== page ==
We all know that medical care, food and basic sustenance should be provided by the government, and that everyone should be guaranteed a living wage, even though we can see the result of such a guarantee unfolding in Greece. All of us can agree that we should follow the example of the socialistic governments of Europe, even though economic growth is almost non-existent in these countries.
We all know that the nutty 9-9-9 plan espoused by that guy running for president is crazy, even though a flat tax and the closing of the loopholes that corporations use to not pay taxes are necessary.
We believe in this guy who was elected president, and we know that some day things will turn around, even though it seems that everything he touches goes wrong. He can't be so wrong that he can't lead this country. And we watch "NBC Nightly News" and we read The Buffalo News and our views are reinforced. All of our friends believe the same things that we do. And so it goes.
Blame Fannie, Freddie, not the Baum employees
Almost 700 people are losing their jobs because a group of people with incredibly poor taste and extreme insensitivity pulled a really stupid stunt. My husband works -- soon to be worked -- at the Steven Baum law firm. He worked hard to do his job and had neither contempt nor ill will toward the people who were on the other side of the foreclosure cases he worked on. He is a very moral, sensitive person.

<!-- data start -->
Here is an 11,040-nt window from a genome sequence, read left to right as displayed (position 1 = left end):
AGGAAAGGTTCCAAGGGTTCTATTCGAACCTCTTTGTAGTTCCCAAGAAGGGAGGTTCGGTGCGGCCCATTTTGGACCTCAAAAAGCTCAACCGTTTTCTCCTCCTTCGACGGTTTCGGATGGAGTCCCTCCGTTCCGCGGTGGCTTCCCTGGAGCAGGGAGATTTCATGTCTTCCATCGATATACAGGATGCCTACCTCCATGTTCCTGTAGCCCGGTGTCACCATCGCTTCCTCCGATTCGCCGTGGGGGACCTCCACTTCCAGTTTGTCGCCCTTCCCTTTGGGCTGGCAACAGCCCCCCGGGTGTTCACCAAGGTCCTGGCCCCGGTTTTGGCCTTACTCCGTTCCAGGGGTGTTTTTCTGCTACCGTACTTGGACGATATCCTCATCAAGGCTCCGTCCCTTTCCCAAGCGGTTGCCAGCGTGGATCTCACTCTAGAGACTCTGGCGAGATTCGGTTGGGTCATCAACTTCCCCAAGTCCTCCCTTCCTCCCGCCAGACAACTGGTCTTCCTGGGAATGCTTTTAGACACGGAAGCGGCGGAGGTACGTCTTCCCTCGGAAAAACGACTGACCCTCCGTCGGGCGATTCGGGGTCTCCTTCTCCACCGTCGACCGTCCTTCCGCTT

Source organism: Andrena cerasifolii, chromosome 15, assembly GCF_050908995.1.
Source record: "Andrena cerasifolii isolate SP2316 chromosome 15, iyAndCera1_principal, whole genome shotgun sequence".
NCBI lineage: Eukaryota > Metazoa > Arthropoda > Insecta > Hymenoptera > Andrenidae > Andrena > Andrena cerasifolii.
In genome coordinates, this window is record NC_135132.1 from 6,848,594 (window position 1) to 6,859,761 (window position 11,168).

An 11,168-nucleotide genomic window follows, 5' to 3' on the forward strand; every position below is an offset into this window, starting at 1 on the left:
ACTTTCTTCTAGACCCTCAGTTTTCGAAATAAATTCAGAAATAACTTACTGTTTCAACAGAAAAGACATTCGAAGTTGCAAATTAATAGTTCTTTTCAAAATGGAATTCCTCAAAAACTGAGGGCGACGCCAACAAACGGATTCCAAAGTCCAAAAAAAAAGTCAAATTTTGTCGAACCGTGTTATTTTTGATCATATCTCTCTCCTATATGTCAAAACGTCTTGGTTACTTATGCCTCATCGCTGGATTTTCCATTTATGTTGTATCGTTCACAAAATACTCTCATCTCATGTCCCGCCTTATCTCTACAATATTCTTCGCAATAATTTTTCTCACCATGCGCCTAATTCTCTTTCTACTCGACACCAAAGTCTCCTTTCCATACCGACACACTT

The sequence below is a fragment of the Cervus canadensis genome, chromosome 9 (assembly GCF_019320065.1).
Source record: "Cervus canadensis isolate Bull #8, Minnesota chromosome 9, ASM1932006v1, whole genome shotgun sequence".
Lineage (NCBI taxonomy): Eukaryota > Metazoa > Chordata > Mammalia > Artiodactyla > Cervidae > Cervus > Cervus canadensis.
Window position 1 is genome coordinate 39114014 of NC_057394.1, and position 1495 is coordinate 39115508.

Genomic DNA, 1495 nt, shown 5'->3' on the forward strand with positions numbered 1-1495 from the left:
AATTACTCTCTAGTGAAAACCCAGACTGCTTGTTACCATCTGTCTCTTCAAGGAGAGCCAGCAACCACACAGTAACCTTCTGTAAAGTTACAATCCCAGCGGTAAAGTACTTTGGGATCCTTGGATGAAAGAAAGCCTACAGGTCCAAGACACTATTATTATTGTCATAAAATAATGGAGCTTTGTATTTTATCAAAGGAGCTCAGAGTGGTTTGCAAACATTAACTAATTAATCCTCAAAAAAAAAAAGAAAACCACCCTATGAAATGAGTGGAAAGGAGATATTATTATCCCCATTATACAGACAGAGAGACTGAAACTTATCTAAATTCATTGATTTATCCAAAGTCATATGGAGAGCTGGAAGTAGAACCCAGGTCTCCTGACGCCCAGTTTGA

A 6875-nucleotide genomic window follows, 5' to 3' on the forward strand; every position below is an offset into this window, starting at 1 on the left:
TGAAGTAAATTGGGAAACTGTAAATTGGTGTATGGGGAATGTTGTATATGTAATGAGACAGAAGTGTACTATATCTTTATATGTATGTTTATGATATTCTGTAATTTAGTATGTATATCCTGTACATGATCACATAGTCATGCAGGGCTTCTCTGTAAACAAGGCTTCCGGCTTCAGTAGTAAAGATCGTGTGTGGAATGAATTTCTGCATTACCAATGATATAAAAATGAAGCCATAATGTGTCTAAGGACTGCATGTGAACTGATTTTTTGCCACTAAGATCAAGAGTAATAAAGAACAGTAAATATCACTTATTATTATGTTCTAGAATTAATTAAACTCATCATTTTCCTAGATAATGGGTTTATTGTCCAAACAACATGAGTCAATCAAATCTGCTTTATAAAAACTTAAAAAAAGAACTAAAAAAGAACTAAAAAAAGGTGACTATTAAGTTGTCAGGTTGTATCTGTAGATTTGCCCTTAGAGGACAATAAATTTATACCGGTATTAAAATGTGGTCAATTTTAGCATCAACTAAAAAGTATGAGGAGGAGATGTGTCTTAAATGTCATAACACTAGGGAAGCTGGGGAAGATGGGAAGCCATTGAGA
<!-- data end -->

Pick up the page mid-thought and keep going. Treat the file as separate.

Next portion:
I saw no indication that there was a pervasive or top-down institutionalized mandate that those being foreclosed on were to be treated maliciously, or that underhanded, illegal activity was supported or encouraged in the process of working these cases. People seem to be forgetting that the Baum firm did not create this crisis that has led to so many people losing their homes.
Freddie Mac and Fannie Mae are the biggest contributors to the housing crisis and are now coming off as heroes for exposing this firm. They received bonuses, not pink slips. They are scapegoating and I'm sure jumping for joy that they get to use this situation to be seen as heroes. That is ridiculous. Now the people from the law firm can get in line with all of the others who are losing their homes.
Smokers need to stop using world as ashtray
In the last few weeks, people have expressed their feelings on the smoking subject. As a past smoker (two packs a day), I side with nonsmokers for various reasons, mainly health and expense. As a free country, smokers have a right to disregard any and all health warnings, etc. But at least respect the land that gave you the right to risk your health and life and not make the country your ashtray. Take your empty packs home (don't throw them out your car window) and carry an ashtray for your butts. Please give us nonsmokers this much.
Frank C. Maddock
Hold elected officials accountable on all laws
I applaud Rep. Louise Slaughter for sponsoring a bill against insider trading in Congress, but if Congress would simply pass a bill making all members of Congress and their staff answerable to all laws they pass on the public, this bill would not be necessary.